Public Humanities as Scholarly Communication

Discussions in and outside of classes were inspiring, as is meeting people who are passionate about increasing access to knowledge and learning about the practices that differ from your own. The level of workshops delivery was excellent; observing different styles of teaching and how instructors engage with their audiences made me develop new ideas for training sessions that I provide for UCL academics. I found this intensive and demanding course, converstations with instructors and attendess extremely stimulating. And all of this in sunny California, where you see hummingbirds on your way to the class, on a university campus half an hour from the beach.

La Jolla beach

Further details on the workshops, including links to materials, will be available on the blog next week.

UCL Open Science Day

Patrycja ABarczynska18 July 2018

On 25th of June UCL held the first UCL Open Science Day, a one-day workshop organised by UCL Library Services with support from UCL Organisational Development. Over sixty people attanded the workshop, and the day began with a welcome from Professor David Price, Vice-Provost (Research).

Morning sessions discussed different aspects of and perspectives on Open Science. Dr Paul Ayris, Director of UCL Library Services and Pro-Vice-Provost, started with an analysis of the LERU Roadmap for Open Science from the League of European Research Universities. After this introduction to Open Science Dr Catriona MacCallum, Director of Open Science, Hindawi, followed with a publisher’s perspective on the Open Science movement. Professor James Wilsdon from the University of Sheffield presented an overview of the responsible use of metrics in an Open Science environment.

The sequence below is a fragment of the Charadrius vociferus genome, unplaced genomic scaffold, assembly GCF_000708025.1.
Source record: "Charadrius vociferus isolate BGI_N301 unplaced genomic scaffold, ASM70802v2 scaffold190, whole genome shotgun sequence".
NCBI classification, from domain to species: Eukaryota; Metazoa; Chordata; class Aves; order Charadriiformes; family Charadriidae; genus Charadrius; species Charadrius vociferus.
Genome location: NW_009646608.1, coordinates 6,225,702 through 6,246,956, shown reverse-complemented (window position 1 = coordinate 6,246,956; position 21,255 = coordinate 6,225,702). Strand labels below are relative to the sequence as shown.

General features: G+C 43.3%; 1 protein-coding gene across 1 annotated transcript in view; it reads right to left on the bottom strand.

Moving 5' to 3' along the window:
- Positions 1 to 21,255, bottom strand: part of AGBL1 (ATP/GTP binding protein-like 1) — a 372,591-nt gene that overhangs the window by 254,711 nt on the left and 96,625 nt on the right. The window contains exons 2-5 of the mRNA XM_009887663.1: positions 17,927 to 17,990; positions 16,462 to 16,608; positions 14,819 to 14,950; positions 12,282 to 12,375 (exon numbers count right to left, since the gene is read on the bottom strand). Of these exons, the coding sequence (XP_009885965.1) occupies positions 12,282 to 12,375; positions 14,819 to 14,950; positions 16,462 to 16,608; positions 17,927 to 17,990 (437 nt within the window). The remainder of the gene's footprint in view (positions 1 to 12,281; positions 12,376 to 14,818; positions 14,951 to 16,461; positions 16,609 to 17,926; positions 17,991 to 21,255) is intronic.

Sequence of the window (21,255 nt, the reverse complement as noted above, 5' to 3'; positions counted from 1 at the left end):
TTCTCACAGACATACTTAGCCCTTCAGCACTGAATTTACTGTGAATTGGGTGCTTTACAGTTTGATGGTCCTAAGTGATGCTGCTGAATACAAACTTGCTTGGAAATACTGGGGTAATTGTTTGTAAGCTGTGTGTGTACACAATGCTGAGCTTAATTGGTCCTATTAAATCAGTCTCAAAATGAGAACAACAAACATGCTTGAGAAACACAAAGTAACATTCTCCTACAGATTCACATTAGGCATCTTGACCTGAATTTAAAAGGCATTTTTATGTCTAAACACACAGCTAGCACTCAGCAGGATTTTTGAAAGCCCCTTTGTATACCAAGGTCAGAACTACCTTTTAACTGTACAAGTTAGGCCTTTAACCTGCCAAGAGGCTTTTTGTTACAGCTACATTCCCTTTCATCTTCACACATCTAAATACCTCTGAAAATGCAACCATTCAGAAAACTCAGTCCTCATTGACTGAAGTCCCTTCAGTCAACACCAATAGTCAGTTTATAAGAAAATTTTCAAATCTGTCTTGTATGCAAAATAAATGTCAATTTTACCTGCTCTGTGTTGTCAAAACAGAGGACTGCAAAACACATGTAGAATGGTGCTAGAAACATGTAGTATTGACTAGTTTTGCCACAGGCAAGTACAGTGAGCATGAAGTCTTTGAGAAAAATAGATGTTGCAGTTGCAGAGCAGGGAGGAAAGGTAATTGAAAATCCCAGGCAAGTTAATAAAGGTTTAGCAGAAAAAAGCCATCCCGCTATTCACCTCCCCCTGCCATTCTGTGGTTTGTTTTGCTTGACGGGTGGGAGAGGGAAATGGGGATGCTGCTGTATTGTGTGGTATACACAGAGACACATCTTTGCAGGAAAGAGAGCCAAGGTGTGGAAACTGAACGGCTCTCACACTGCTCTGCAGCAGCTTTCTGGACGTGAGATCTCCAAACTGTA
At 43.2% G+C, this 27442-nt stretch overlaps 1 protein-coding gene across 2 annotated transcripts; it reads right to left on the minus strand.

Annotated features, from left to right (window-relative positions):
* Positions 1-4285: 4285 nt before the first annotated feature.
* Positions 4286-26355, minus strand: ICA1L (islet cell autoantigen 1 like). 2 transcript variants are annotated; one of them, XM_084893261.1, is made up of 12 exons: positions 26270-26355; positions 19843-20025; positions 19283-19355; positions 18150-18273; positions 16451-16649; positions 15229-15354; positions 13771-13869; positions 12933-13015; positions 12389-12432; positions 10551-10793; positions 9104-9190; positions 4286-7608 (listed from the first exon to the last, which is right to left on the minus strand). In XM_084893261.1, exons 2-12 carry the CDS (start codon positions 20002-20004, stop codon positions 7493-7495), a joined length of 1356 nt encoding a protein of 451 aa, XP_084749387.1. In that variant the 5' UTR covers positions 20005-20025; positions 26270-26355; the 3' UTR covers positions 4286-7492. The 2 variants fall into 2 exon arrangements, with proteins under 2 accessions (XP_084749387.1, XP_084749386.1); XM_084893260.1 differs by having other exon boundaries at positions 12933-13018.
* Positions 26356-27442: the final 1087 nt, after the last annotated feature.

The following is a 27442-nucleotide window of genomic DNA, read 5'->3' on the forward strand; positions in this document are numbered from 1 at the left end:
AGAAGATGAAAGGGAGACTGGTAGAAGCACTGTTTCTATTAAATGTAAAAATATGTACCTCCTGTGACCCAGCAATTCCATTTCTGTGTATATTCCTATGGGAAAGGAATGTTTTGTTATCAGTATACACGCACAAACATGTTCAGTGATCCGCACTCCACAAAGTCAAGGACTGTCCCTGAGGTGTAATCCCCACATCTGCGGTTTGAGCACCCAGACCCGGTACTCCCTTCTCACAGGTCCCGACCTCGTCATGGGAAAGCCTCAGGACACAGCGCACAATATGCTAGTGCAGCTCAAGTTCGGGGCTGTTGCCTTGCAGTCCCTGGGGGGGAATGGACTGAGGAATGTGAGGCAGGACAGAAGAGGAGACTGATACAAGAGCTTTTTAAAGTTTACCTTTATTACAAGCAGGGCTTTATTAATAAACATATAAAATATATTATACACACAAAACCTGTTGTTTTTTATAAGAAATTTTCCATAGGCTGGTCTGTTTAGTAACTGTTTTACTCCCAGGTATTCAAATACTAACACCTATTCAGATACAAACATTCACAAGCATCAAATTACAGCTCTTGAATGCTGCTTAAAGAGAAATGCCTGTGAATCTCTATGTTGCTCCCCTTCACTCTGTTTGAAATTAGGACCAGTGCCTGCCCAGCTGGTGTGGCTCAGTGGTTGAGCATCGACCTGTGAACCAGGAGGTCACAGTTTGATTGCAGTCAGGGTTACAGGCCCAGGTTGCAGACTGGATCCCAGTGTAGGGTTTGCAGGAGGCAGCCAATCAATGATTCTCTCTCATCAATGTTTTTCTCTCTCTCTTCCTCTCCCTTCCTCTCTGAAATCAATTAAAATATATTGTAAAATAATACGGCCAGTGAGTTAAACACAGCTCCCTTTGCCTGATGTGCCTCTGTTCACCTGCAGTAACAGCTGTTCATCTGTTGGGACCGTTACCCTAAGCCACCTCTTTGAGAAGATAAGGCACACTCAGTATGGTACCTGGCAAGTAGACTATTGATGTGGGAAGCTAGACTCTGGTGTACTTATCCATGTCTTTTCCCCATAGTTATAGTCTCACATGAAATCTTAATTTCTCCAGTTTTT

After the break Simon Hetrrick from Software Sustainability Institute followed with a talk about the role of software in Open Science. Dr Emily Sena from the University of Edinburgh ended the session with a presentation on how Open Science can help in pre-clinical work.

In the afternoon attendees participated in one of the five breakout sessions:

  • How do we make Open the default at UCL?
  • How to make your data Open and FAIR
  • UCL Press: engaging in Open Peer Review
  • Open Education: Introducing OpenEd@UCL
  • Citizen Science in research: UCL ExCites

These workshops gave an opportunity to ask for practical advice and to discuss different aspects of Open Science in a greater detail.

The day ended with a panel discussion – Dr Paul Ayris, Director of UCL Library Services and Pro-Vice-Provost, Professor David Bogle, Pro-Vice-Provost, UCL Doctoral School, and Clare Gryce, Director of Research IT Services, UCL ISD answered questions from the audience about the emerging role of Open Science at UCL. Following the panel, Rebecca Lawrence from F1000 delivered a final presentation on embedding Open Science in university culture.